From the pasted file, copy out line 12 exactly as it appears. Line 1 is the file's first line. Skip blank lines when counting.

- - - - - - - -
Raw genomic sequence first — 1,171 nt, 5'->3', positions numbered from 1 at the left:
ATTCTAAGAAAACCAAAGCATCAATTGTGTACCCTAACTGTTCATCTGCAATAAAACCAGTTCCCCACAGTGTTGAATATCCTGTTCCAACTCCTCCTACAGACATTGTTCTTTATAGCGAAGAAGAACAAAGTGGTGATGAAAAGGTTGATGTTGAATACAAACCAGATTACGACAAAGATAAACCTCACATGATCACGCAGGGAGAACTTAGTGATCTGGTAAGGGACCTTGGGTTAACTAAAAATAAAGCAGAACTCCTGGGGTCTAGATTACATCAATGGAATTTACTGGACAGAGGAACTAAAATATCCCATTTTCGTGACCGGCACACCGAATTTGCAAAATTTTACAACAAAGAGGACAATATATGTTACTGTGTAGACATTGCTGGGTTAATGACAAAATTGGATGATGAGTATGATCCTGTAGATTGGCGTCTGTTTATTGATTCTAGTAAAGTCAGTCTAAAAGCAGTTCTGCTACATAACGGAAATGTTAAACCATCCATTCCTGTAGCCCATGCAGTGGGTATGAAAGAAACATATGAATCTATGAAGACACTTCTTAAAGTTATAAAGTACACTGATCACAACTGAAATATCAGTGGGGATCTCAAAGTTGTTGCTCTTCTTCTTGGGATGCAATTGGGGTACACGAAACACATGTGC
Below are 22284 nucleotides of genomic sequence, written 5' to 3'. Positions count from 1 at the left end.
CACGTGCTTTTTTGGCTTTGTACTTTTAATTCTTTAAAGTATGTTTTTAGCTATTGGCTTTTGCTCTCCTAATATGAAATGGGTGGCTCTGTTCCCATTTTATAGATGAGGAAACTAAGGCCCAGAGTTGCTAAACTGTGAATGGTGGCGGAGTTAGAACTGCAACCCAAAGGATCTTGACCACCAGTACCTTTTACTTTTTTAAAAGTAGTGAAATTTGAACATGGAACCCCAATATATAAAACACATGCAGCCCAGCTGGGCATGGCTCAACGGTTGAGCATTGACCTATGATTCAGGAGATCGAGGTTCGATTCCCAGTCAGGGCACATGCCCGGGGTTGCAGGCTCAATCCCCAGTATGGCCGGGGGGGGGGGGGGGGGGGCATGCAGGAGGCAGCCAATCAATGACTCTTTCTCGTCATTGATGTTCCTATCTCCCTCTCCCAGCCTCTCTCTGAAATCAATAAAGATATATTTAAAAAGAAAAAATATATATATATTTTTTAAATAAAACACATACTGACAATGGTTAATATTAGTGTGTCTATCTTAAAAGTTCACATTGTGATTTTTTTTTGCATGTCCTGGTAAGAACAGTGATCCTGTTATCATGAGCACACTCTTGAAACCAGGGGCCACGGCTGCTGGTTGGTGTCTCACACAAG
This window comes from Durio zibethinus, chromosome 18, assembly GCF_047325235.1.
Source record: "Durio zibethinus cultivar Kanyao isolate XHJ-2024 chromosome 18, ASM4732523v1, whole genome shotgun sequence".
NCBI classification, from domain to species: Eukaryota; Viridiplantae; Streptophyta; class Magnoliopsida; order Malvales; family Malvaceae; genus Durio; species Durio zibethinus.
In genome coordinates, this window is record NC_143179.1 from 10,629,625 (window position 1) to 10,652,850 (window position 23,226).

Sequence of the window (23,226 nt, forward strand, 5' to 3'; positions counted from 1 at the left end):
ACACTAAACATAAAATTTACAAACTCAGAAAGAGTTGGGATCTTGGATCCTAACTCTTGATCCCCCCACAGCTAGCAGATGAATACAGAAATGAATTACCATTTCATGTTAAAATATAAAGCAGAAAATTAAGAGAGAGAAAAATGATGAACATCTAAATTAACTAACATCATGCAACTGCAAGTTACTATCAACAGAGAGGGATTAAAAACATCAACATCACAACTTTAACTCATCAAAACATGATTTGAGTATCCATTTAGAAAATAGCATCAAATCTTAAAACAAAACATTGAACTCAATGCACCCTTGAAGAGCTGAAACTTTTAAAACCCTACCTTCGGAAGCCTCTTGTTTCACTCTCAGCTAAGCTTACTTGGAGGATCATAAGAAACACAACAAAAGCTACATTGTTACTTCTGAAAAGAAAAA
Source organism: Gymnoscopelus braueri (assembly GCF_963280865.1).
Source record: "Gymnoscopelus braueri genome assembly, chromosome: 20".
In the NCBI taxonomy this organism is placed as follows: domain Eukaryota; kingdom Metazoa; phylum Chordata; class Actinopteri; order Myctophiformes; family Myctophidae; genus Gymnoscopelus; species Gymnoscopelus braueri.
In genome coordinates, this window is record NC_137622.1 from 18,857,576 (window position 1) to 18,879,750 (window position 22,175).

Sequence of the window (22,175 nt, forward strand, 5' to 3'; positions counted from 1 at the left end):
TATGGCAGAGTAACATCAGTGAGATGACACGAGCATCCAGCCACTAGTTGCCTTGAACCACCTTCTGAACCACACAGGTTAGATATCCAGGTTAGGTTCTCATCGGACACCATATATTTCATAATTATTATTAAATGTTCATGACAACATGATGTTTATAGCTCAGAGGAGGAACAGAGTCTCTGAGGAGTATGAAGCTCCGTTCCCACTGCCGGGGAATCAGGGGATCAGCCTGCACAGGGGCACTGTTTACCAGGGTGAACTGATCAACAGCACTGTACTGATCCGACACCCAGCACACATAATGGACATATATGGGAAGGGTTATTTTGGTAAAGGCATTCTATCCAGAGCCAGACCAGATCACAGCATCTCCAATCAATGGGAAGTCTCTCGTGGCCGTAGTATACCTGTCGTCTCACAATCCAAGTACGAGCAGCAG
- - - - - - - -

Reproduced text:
Source record: "Gymnoscopelus braueri genome assembly, chromosome: 20".